Historic plate returns to Bury

Betty Walsh presents the commemorative plate to front of house supervisor Stephen Walton at Bury Art Gallery

A close-up of the inscription on the plate

Betty as a baby with Rebecca Ann Thompson, Edith Price (nee Thompson) and Herbert Thompson

First published in News This Is Lancashire: Photograph of the Author by , Reporter

AN ex-pat whose grandfather’s firm built Bury Art Gallery has returned to the town to hand over a commemorative plate — more than 100 years since it was opened.

The plate, which marks the opening of the building, has been passed down to Edith Elizabeth Walsh, known as Betty, from her grandfather Herbert Thompson, whose firm won the contract to build the gallery for the sum of £21,259.

The gallery was opened in 1901 to house the collection of art given to Bury by the family of Thomas Wrigley, an important local paper manufacturer.

Mrs Walsh, who moved to North Brittany after retiring as a teacher in 1991, says she wanted the 10-inch plate to return to its true home.

The 76-year-old said: “I have had it since my mother died and it has just been sitting in a box. I just wanted to get it back to the gallery.”

Mrs Walsh lived in Walmersley and attended Bury Grammar School as a girl from 1947 to 1956, and then came back to teach in Bury at the Convent Grammar School, and later at Holy Cross College from 1972 to 1986.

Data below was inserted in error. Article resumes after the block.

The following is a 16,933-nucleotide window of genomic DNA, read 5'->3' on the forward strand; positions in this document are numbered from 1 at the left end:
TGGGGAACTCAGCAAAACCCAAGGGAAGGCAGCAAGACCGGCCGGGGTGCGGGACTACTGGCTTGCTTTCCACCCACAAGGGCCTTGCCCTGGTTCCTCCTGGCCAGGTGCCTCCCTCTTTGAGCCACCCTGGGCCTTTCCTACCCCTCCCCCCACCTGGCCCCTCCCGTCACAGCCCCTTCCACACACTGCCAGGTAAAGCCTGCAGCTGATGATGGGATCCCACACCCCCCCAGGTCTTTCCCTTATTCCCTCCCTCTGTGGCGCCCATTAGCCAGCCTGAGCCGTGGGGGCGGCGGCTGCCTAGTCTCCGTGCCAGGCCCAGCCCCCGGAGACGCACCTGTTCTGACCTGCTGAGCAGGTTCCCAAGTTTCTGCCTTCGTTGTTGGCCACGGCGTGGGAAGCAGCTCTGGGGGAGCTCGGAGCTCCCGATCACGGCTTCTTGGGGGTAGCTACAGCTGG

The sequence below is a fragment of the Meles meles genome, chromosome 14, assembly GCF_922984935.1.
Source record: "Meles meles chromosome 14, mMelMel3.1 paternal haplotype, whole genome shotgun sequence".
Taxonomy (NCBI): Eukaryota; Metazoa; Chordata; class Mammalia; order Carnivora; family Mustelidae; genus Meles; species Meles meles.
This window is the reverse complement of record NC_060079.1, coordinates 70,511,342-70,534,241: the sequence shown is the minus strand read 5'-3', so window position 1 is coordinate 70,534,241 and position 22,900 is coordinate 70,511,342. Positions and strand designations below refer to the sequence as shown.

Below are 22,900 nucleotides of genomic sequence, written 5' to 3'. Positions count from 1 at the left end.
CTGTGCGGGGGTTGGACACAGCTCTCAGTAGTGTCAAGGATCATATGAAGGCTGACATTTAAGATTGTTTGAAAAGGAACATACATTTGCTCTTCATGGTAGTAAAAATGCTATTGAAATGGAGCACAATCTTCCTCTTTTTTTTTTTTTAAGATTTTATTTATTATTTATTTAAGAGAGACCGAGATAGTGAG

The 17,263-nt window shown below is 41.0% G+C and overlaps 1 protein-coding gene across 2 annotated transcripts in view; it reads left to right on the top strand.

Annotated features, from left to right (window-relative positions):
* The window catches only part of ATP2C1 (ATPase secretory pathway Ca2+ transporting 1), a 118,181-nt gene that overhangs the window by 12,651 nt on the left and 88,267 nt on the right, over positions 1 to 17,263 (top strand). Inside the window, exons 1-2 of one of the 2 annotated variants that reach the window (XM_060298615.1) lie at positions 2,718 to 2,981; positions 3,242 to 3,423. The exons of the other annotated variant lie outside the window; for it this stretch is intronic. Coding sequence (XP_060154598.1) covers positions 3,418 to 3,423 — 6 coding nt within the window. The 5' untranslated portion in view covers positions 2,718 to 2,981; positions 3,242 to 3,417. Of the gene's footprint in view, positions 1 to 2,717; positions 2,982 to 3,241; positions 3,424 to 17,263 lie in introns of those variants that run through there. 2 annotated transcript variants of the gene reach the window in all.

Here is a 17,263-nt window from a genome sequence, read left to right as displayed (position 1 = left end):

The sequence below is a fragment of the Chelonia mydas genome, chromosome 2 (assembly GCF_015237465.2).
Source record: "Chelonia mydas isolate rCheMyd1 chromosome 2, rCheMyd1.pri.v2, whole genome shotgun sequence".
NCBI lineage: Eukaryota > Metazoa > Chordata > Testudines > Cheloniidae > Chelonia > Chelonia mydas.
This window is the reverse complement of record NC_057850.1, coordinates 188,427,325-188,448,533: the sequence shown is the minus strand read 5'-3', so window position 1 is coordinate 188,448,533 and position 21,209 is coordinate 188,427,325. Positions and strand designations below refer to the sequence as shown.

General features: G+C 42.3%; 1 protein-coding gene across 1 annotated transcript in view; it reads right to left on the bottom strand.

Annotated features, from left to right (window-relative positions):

She worked for the Bury Education Authority in post-16 education until her retirement.

Her father John Lord was a Bury councillor and Mayor of Bury in 1968-69.

She recalled that her grandfather was relatively young when he was put in charge of building the art gallery, and that his older brother John worked in administration in the office.

Mrs Walsh said that their father and her great-grandfather, James Thompson, would not buy a steam crane to haul up the stones to build the gallery, so they were laboriously raised by hand crane.

She added: “Herbert is reputed to have fallen through the circular gallery from the first floor to the ground floor during the construction, and suffered with back trouble for a long time after.

“He was very proud of this building, and thought of it as his masterpiece, though they did construct other public buildings in and around Bury, including Walmersley and Hawkshaw churches.”

The firm subsequently closed in the 1950s, because neither of the brothers had a son to inherit the business.

The plate was passed on to Mrs Walsh by her mother, Jessie Lord, who died in 1981, and Mrs Walsh said she was happy to give it back to its spiritual home. She added: “As no family members live in Bury now, we are happy that making this donation is the right thing for me to do at this time.”

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